This is a promising start to a new anthology series treating both famed and lesser known authors. Many of the authors of these tales were mostly or entirely unfamiliar to me, and I'm even more eager than usual to seek out other work written by the authors herein. Check out this book if you like horror stories, enjoy pleasing variation in your tales, and want to find something new to read. There's something here for almost any horror reader's tast...
  • Riju Ganguly
    This was a book full of subtle horrors , where the impact always came later, much-much later than one expects it to come. I especially liked the chilling and ambiguous endings of 'Aunty Green' and 'Miss Mack'.Those who prefer their horror in grim, human (?), and chilling dosage, would greatly appreciate this volume.
  • Emily
    The Valancourt Book of Horror Stories: Volume 1 is a fun read. I don't think I've ever read anything by these authors before. I found quite a few I would like to read more of. I didn't care for some of the stories, and some kind of went over my head, but it's a very enjoyable collection.
  • Jay Rothermel
    I did not skip any stories. They were all new to me, and of very high quality. Thoughtful editorial notes enriched and contextualized the stories. I highly recommend it.
  • Randee Dawn
    What was delightful about this book was how the editors curated authors you may not have heard of, but whose names were likely revered in their time -- and who have fallen into obscurity. These were terse, tense, neatly-told scare tales that rarely relied on much gore, but went to the heart of what I like about horror: just plain being damned unsettling. That's harder than writing 100 pages of slasher stuff, really it is.Plus, the introductions t...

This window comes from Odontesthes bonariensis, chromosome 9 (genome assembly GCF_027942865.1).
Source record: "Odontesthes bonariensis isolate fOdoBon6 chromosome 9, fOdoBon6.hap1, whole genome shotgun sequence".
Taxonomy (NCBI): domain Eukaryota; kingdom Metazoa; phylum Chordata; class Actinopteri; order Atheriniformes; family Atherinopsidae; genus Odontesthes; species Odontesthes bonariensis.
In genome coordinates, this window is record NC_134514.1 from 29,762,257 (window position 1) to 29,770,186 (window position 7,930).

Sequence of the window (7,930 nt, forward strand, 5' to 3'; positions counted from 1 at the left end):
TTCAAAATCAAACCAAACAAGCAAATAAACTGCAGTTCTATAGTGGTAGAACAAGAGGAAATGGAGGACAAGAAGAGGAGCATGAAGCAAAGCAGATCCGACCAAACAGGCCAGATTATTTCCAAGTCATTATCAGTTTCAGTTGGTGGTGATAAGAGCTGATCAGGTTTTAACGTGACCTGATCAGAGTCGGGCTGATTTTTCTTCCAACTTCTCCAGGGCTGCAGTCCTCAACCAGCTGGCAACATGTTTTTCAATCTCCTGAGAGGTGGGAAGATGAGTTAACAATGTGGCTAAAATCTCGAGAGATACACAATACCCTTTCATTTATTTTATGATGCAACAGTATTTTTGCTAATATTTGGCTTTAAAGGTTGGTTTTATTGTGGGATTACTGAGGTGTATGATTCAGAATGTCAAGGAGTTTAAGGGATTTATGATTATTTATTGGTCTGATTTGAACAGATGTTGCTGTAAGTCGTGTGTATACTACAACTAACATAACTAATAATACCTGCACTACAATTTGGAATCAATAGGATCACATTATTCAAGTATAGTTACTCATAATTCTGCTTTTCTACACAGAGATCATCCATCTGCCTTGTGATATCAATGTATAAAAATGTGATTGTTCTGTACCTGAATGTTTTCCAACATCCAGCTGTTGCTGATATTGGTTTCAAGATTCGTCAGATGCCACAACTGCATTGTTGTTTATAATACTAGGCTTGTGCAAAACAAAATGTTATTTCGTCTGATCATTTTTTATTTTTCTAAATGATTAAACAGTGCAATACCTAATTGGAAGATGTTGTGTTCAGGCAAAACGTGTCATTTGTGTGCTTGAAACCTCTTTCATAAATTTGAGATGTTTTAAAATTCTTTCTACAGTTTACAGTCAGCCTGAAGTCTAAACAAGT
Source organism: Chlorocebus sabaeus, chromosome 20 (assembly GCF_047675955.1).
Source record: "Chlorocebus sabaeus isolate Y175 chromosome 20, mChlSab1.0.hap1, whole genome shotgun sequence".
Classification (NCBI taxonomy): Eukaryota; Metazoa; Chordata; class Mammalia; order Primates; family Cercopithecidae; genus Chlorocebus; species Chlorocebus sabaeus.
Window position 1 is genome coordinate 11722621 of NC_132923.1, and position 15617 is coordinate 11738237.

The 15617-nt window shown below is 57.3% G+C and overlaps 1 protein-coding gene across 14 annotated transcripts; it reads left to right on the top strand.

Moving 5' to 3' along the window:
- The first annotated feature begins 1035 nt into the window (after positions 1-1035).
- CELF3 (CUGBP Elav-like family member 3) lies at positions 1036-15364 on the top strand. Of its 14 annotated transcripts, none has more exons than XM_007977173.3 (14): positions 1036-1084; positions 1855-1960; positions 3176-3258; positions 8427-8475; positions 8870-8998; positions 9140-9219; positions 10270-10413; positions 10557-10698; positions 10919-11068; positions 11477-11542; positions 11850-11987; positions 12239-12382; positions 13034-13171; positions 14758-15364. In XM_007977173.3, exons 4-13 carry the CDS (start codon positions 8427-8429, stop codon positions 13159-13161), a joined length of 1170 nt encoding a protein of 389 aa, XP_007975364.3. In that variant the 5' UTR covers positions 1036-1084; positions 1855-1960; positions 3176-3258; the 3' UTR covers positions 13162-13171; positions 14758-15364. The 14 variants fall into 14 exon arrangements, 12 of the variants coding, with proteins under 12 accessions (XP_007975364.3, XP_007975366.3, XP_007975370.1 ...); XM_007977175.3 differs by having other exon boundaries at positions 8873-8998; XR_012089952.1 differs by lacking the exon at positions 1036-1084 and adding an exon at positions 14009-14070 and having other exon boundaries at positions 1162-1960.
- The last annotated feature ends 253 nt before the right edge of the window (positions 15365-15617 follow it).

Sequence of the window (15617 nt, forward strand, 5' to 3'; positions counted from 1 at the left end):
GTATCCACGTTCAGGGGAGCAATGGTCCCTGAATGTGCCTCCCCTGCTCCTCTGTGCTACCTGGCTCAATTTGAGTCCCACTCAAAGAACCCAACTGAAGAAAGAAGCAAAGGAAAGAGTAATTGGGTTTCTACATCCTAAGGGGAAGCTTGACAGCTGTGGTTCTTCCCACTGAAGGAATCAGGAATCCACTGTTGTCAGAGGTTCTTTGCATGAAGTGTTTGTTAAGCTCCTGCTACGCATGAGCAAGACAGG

• Jeff McIntosh
    The "Valancourt Book of Horror Stories", published in 2016, consists of 17 supposed horror stories, all from Valancourt's stable of reprinted authors. Not one story is original to this volume.I wasn't impressed with the stories - many seemed to have little horror content to me at all. McDowell's "Miss Mack" was enjoyable, as was Cholmondeley's "Let Loose". I failed to see the point of Trevena's "The Frozen Man" or Reid's "Furnished Apartments". I...
  • Andrew Ford
    An exquisite collection of macabre tales, even if a few cross a bit too far over to the silly/unrealistic side. Easy highlights from a smattering of authors I'd love to learn more about, but Michael McDowell's entry "Miss Mack" is the clear standout of the bunch, and one of the only ones to really get under my skin. Well worth a read (I started this last October, I do believe), there's nothing like a rock solid collection of spooky stories to get...
  • Alexah
    Could not get into.
  • Niall O'Leary
    Surprisingly average. Nothing really bad, but nothing exceptional either. Sure, for the most part these are relatively unknown authors and stories, but there's probably a good reason for that.
  • Paula
    Michael, so good.
  • Ryan
    A wide assortment of stories ranging from the 1700s-present. The Victorian and Edwardian pieces were a little slow-moving at times, but I picked up a Poe vibe from some of them and that suited me just fine. MISS MACK takes the cake as the best short in this collection hands down-a gloomy southern gothic narrative of friendship, love, and betrayal.